Under no illusions about their challenges this fall, Democrats are expressing optimism that the party’s financial might and voter turnout operations will help stem widespread losses. The GOP’s governing track record may help, too, they say.
“There’s a lot of doom and gloom about it, but I think we’re going to do a lot better than people think,” Tim Kaine, the Democratic Party chairman, told Democratic National Committee members at a two-day meeting. “We’ve got a long way to go, but I think a number of factors are moving in the right direction for us.”
He pointed to strong July fundraising — an $11.5 million haul leaving Democrats with $10.8 million in the bank — and a proven get-out-the-vote operation built upon the success of the 2008 presidential election that delivered Barack Obama the White House.
“We believe that counts for an awful lot,” Kaine said.
It was a message echoed — at least publicly — by his rank and file, which gathered Thursday in this bellwether state to get a status report of preparations for the 2010 midterm elections and approve changes to the 2012 presidential primary calendar and nominating convention.
Privately, some Democrats fretted that the political environment may be getting even more difficult for the party in power, with dour economic news seeming to pile up with each passing day. On Thursday, the Labor Department reported that the number of people applying for unemployment benefits reached the half-million mark last week for the first time since November.
Democrats are trying to persuade an electorate frustrated by a 9.5 percent unemployment rate and a sluggish recovery to give them more time to prove that their economic fixes are working. Republicans are encouraged that just two years after choosing Obama, voters seem ready for change again.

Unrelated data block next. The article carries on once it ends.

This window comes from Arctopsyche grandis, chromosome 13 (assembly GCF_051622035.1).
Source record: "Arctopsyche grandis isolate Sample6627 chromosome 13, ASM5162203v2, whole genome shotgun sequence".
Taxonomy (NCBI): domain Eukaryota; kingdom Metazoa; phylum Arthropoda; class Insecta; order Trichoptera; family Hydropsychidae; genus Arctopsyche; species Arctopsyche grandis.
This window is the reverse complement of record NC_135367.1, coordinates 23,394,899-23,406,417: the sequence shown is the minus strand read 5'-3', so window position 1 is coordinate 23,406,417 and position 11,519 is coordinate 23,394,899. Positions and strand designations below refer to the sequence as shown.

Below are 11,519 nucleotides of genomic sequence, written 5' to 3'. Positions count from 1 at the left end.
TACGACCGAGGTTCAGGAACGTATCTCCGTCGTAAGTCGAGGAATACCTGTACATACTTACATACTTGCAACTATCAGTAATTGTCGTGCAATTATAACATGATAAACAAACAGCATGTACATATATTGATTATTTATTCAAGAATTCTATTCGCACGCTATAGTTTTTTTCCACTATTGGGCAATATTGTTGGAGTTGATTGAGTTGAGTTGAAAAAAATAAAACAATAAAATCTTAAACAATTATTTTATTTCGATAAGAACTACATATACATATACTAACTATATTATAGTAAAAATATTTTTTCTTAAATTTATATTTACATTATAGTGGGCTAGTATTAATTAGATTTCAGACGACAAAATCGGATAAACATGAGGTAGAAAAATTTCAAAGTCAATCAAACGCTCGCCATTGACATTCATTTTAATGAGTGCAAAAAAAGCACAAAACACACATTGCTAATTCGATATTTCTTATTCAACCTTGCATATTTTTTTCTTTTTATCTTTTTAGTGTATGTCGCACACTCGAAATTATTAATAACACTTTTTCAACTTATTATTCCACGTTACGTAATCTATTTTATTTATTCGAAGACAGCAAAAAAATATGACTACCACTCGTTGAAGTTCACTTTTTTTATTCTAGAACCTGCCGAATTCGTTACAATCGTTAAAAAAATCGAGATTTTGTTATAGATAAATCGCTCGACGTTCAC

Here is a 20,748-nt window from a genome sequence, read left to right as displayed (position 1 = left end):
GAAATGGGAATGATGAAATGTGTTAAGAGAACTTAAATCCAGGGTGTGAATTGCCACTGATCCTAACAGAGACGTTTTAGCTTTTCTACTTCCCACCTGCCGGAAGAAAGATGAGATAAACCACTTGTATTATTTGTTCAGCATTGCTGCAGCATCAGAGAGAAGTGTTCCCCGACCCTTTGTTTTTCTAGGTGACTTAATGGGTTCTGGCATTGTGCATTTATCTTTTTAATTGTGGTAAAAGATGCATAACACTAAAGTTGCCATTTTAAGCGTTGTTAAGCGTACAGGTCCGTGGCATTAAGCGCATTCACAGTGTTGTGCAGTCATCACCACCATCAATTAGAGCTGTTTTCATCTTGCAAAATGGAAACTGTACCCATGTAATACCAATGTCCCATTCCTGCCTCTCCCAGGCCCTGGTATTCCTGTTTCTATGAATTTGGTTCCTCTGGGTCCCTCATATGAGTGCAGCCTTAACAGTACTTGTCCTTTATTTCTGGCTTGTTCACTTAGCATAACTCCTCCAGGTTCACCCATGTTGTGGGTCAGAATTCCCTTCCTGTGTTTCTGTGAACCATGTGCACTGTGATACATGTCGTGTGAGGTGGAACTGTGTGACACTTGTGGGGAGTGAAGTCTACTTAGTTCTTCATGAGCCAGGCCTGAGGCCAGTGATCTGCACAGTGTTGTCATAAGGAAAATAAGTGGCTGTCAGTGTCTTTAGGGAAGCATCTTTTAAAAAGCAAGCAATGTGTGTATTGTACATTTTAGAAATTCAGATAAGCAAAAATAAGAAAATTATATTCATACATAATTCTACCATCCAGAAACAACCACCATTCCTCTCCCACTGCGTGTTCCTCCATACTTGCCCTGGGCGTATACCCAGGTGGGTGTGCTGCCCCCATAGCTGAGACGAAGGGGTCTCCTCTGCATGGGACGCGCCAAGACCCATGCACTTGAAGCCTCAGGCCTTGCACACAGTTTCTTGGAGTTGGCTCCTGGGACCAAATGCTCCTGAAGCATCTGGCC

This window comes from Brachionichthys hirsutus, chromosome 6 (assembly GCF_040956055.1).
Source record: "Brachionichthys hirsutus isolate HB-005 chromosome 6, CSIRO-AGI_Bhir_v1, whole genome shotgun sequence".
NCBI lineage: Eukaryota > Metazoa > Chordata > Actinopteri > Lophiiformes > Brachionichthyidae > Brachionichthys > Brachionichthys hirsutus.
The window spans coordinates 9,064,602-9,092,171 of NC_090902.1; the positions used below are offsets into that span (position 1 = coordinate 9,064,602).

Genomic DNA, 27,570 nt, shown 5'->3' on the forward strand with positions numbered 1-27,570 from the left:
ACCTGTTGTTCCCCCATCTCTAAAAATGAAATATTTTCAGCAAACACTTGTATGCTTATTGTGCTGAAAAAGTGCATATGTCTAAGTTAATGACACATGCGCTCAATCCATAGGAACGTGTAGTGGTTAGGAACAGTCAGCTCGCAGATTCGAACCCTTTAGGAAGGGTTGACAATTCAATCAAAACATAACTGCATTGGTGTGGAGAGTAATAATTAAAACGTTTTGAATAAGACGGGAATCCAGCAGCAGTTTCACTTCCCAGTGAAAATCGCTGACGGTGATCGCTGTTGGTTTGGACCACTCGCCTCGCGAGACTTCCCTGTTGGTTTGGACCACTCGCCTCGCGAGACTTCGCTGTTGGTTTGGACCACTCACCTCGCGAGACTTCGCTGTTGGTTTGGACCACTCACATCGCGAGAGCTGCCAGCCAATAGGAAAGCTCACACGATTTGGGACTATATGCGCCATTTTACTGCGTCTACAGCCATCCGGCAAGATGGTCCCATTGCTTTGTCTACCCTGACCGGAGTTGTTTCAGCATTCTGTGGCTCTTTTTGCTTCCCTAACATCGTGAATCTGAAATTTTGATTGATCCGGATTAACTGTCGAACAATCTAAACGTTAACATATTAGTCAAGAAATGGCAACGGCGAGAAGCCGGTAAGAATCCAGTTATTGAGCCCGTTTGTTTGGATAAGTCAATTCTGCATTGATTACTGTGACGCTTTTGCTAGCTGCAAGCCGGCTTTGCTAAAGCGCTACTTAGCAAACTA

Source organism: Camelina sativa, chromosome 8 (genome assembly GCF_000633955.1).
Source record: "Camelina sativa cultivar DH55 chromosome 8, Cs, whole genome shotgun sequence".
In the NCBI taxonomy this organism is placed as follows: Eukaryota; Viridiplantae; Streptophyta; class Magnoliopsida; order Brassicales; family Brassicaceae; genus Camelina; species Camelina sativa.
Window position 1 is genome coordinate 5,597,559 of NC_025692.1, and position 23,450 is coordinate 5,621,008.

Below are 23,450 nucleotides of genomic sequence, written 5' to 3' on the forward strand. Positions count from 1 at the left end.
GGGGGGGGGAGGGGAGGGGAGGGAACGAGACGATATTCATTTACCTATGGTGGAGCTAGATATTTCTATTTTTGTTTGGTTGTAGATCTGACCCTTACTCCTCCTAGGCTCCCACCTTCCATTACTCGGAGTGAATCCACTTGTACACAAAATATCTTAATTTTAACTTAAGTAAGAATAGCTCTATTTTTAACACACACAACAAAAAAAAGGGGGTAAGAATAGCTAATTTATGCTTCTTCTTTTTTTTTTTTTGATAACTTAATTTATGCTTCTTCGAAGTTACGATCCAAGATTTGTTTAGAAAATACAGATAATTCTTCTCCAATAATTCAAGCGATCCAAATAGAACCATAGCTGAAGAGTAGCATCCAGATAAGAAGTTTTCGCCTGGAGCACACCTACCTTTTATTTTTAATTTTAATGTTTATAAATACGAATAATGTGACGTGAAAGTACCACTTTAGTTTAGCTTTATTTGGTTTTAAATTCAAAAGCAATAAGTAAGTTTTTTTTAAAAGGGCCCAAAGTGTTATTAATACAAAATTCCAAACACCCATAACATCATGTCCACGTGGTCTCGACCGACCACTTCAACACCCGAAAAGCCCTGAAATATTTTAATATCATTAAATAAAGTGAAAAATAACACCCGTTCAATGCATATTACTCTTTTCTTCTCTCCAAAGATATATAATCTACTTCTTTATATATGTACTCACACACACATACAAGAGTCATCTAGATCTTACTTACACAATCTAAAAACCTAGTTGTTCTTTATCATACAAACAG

No one denied the difficult situation Democrats find themselves in as they seek to keep their comfortable majorities in Congress; the party is certain to lose seats in both the House and Senate. The question is just how many.
“This is set to be quite the challenging year for Democratic candidates,” acknowledged Ray Buckley, New Hampshire Democratic Party chairman. “The odds may be stacked against us and they may be a little higher than normal. But I know we can win.”
The key, he and others said, was to make clear that voters should give Democrats more time instead of choosing the alternative: going back to Republican rule that Democrats say caused the near-collapse of the economy.
Said Buckley: “We’re going to make that message clear.”
Vice President Joe Biden was to address the group Friday.
The full committee also was voting on changes to the 2012 presidential primary calendar. It’s likely Obama will run for re-election and be renominated. Even so, the party sought to fix the system in the aftermath of the protracted 2008 primary.
“We think it will be beneficial to a smoother functioning nomination process,” said James Roosevelt Jr. of Massachusetts, a co-chairman of the committee’s rules and bylaws panel.
The DNC is expected to sign off on the panel’s plan that would push back the start of the nominating season and all but mirror the schedule the Republican National Committee approved earlier this month.
Democrats would hold the Iowa caucuses on Feb. 6, 2012, and the New Hampshire primary eight days later, on Feb. 14. Nevada caucuses would be Feb. 18 and the South Carolina primary on Feb. 28. All other states would hold their primaries and caucuses March 6 or later.
States that hold their primaries later in the 2012 calendar year would get anywhere from 5 to 20 percent more delegates to the convention.
The party also was looking to limit the influence of the independent superdelegates in choosing the party’s nominee by reducing their numbers, from 20 percent of the total number of delegates to 15 percent. Superdelegates are the members of Congress, governors and party elders who can back candidates regardless of how their states vote.
Copyright © 2010 The Associated Press